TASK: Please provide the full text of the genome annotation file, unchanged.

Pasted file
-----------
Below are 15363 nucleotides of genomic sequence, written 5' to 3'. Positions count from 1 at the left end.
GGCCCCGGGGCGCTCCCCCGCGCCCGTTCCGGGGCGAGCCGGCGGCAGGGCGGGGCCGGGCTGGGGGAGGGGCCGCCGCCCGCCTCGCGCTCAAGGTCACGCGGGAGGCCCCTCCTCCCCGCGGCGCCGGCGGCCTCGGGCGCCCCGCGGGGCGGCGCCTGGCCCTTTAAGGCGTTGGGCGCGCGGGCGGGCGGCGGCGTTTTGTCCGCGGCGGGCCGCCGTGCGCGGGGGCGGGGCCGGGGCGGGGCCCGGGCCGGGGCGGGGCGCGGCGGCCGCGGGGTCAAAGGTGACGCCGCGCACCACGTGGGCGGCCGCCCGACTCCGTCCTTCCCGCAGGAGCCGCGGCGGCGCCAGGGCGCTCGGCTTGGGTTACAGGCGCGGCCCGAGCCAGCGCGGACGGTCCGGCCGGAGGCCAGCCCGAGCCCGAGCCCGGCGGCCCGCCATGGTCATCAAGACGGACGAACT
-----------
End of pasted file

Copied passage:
Below are 15363 nucleotides of genomic sequence, written 5' to 3'. Positions count from 1 at the left end.
GGCCCCGGGGCGCTCCCCCGCGCCCGTTCCGGGGCGAGCCGGCGGCAGGGCGGGGCCGGGCTGGGGGAGGGGCCGCCGCCCGCCTCGCGCTCAAGGTCACGCGGGAGGCCCCTCCTCCCCGCGGCGCCGGCGGCCTCGGGCGCCCCGCGGGGCGGCGCCTGGCCCTTTAAGGCGTTGGGCGCGCGGGCGGGCGGCGGCGTTTTGTCCGCGGCGGGCCGCCGTGCGCGGGGGCGGGGCCGGGGCGGGGCCCGGGCCGGGGCGGGGCGCGGCGGCCGCGGGGTCAAAGGTGACGCCGCGCACCACGTGGGCGGCCGCCCGACTCCGTCCTTCCCGCAGGAGCCGCGGCGGCGCCAGGGCGCTCGGCTTGGGTTACAGGCGCGGCCCGAGCCAGCGCGGACGGTCCGGCCGGAGGCCAGCCCGAGCCCGAGCCCGGCGGCCCGCCATGGTCATCAAGACGGACGAACT